Langley's Piece

Weekly bulleting for w/e 170920 - Greetings all. I hope you are well.

  1. The first piece of news, if this has not reached you, is that it is with some sadness that we are now able to announce that Rev Shameela is leaving us – and travelling back to be with her family in Pakistan for an extended period. As you may well be aware, thus far, Shameela has been on compassionate leave following a family bereavement. We wish Rev Shameela all the best for the future. This news became official following our Circuit Meeting last night. Prior to this, Simon as our Lead Circuit Steward had been in contact with the stewards of Shameela’s churches, outlining the situation that we face. I would like to thank all of the Circuit Stewards for all of the practical support that they have provided (this remains ongoing), and to Rev Helen Cameron, our Chair of District who has journeyed with us and helped us think through our options. One of the things that has struck me during this period has been how, as ministers, we are connexionally rooted and stationed by the Conference into circuits – and of how this provides a network of support, a safety-net, should we suddenly find that we are struggling to retain our grip on ministry through family circumstance or ill-health.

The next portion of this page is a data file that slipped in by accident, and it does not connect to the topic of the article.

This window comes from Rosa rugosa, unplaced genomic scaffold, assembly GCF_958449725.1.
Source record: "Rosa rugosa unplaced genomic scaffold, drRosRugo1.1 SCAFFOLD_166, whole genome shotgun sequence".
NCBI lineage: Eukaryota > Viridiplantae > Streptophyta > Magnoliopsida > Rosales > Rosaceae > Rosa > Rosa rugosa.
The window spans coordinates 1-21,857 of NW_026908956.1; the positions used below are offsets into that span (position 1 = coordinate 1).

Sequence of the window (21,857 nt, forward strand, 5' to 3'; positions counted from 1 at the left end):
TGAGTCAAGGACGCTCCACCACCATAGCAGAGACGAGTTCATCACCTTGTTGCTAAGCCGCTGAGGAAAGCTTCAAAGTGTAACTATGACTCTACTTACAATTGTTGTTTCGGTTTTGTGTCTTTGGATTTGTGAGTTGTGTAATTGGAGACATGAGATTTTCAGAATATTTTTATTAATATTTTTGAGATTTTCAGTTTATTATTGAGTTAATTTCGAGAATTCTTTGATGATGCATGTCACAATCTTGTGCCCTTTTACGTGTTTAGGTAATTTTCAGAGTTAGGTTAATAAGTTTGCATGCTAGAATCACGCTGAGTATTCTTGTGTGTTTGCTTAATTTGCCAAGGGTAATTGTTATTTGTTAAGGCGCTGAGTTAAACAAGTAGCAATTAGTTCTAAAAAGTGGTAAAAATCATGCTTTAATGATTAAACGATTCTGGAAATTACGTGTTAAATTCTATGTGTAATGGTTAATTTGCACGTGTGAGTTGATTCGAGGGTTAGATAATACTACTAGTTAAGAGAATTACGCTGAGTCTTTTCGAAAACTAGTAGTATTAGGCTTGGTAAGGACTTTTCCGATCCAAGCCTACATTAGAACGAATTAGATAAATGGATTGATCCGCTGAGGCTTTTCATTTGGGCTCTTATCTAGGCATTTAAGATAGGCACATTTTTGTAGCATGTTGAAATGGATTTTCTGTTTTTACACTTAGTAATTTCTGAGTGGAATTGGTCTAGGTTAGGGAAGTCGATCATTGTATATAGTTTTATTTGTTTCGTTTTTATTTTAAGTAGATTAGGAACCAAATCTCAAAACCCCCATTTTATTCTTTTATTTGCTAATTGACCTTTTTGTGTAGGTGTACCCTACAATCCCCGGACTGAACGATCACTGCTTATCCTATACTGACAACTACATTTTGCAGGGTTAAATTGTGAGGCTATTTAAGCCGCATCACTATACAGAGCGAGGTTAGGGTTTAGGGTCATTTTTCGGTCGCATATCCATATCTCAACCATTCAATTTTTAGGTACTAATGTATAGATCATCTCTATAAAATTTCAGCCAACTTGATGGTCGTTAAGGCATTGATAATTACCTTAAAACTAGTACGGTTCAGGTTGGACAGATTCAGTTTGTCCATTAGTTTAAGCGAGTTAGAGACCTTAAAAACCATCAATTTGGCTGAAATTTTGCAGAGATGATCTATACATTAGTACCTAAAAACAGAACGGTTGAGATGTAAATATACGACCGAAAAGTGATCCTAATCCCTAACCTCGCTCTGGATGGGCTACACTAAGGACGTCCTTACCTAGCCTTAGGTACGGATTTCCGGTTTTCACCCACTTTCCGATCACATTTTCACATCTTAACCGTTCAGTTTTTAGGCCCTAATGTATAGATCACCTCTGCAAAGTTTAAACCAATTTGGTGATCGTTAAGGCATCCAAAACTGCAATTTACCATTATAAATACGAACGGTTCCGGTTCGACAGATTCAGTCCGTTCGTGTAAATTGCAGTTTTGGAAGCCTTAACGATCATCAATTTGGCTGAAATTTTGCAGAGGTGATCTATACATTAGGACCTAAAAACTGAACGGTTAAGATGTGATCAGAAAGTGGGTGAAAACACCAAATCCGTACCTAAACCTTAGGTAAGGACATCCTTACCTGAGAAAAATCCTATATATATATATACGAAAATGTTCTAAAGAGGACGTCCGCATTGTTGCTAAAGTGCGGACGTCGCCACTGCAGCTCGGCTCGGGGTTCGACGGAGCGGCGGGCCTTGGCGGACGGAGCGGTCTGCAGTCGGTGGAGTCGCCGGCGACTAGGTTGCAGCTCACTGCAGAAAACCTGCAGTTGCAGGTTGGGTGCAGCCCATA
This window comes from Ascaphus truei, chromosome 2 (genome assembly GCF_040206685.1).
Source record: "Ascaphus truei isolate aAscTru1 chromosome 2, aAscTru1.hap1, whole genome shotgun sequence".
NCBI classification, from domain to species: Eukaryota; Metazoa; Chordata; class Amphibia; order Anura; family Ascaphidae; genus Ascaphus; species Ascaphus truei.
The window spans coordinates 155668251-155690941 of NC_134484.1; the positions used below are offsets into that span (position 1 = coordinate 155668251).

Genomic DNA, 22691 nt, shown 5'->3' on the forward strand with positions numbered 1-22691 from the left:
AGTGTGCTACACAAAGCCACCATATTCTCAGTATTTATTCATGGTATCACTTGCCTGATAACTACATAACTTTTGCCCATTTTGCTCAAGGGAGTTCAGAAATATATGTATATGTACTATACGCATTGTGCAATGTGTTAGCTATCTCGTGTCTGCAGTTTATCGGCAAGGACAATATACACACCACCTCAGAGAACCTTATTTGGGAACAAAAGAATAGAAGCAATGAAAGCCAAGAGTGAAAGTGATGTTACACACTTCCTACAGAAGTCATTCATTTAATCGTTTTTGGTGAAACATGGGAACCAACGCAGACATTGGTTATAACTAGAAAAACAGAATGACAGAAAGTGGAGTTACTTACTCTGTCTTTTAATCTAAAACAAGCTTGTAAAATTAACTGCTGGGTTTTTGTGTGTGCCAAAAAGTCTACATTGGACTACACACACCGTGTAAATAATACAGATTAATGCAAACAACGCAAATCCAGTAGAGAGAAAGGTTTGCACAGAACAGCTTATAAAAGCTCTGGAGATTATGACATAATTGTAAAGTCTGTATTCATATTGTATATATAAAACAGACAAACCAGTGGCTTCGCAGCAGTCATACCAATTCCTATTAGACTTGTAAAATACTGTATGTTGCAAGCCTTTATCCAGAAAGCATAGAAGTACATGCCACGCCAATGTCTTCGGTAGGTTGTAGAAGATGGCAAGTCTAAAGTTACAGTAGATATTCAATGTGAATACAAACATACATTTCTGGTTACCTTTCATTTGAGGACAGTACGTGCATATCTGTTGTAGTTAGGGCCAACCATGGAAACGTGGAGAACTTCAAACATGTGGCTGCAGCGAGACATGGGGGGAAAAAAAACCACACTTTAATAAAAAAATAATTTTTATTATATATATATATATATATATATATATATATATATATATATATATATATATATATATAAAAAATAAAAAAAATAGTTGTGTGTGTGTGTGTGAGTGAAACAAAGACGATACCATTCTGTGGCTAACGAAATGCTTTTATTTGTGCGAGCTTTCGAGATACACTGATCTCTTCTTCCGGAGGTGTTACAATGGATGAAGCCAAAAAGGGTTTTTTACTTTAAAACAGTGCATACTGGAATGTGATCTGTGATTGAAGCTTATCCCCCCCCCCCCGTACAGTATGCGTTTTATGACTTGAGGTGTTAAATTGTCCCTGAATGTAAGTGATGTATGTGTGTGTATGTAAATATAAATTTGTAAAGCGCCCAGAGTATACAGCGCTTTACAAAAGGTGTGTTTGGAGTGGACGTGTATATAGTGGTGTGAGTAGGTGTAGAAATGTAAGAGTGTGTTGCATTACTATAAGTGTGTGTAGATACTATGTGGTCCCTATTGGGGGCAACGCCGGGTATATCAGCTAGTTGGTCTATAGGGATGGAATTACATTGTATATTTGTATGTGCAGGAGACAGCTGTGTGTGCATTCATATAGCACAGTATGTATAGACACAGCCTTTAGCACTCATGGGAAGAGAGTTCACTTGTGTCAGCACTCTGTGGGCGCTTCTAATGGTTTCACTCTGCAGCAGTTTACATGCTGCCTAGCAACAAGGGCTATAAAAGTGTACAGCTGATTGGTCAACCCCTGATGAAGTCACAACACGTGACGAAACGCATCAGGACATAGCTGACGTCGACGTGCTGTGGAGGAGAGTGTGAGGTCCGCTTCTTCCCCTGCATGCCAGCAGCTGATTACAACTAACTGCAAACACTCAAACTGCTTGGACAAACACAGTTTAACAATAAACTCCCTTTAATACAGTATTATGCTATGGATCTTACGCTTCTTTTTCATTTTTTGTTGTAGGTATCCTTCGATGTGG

2. This move means that we will enter stationing immediately and so we focus our thoughts and prayers for both Shameela as she prepares for the move, and the ongoing needs of the churches. Some aspects of Rev Shameela’s ministry have been inspirational; her preaching, her drawing together the leaders from across the churches into one meeting, her insights from a different cultural perspective. Of course, the pandemic forced a shift in how we all went about our ministries, but seeing how Shameela’s churches and my own churches have responded has been deeply encouraging. The crucial question has been, ‘What do people need?’…in terms of spiritual and practical support, and ‘How do we enable this?’ Any talk of ‘We would usually do it this way’ has been forced into early retirement. Any new work that we have developed, any changes we have put in place, have all been in response to this question. There has never been any ‘change, for change’s sake’. And there has been a refreshing breeze of permissiveness in our churches where our lay leaders have felt affirmed to take the initiative in meeting that need. The relationship between local churches and the staff who have supported has always been one of ‘high-accountability, light touch’. Very often this enables others. The opposite, ‘low accountability, heavy footprint’ is sometimes required in emergency situations, but rarely empowers people.